Pencil in Time to Unwind

Although there aren’t any school-appointed breaks between now and the end of the school year, it doesn’t mean your children can’t take charge and pencil in mini-breaks along the way. As you are creating your calendar for the remainder of the year, make sure to incorporate a couple of weekend activities to help keep your children engaged and give them something to look forward to. Whether it’s a sleepover, a hike, or a socially distanced trip to the zoo, taking a break is a great way for students to feel energized and keep their motivation levels high. 

If you’re looking for some additional guidance on how to help your children navigate their way through the remainder of the academic year, the Thinking Organized team can point you in the right direction!

Erica MechlinskiSpring Break Has Officially Come and Gone. Now What?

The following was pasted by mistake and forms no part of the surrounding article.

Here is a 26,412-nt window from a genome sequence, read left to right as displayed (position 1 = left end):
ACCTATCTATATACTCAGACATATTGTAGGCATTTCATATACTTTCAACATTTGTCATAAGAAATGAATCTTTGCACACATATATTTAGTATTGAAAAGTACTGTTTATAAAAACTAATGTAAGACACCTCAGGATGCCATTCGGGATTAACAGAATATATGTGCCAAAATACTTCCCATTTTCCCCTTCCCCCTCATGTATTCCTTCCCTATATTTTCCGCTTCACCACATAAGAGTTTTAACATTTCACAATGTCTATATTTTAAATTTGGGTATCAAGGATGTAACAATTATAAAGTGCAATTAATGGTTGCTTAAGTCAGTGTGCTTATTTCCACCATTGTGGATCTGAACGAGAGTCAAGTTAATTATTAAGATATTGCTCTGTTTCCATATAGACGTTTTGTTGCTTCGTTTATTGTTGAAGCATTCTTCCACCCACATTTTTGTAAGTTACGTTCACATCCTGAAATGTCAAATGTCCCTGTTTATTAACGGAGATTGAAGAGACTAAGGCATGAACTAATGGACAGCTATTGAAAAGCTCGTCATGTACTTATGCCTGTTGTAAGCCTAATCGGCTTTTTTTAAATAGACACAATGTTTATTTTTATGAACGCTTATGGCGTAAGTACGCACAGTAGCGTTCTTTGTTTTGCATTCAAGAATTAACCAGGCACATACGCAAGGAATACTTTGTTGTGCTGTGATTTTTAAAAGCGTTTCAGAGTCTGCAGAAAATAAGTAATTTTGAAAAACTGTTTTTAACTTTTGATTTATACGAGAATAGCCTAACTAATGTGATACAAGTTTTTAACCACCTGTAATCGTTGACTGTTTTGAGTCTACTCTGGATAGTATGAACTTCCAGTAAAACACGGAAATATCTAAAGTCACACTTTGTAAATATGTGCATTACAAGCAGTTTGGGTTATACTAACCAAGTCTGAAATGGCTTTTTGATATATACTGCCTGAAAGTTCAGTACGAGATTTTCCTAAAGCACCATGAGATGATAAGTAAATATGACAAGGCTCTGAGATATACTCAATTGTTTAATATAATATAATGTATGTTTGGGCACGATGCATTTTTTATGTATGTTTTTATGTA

Pawsome Time-Saving Tips

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By Aileen Choi

In 2020, I jumped on the bandwagon: I got a puppy! Since I expected to be at home more often due to the pandemic, I thought it would be the perfect time to take care of a growing puppy. Little did I know that taking care of a cuddly, furry friend would be a lot more work than I expected. However, I quickly adapted and came up with some strategies to help me better handle these exciting new times. Here are some tips to help new dog owners retain some of their sanity and save time throughout the day. 

  • Be consistent with waking up and feeding times. Have a designated section in your pantry/fridge for dog food and measure out the meals in advance (if you plan to use wet dog food or add in meat/veggies). Having a routine helps me remember if I and when I gave each. meal to my pup and it helps her feel at ease. Measuring out meals in advance saves me so much time as well, especially on days when I’m busy with work. 
  • Look ahead in your week and plan out when you can go on walks, when you need someone else to watch your pup, and the best days to go to vet visits (you’ll be doing this a lot in the beginning!). My schedule changes daily, so I always make sure I know when I have breaks so I can take my dog out.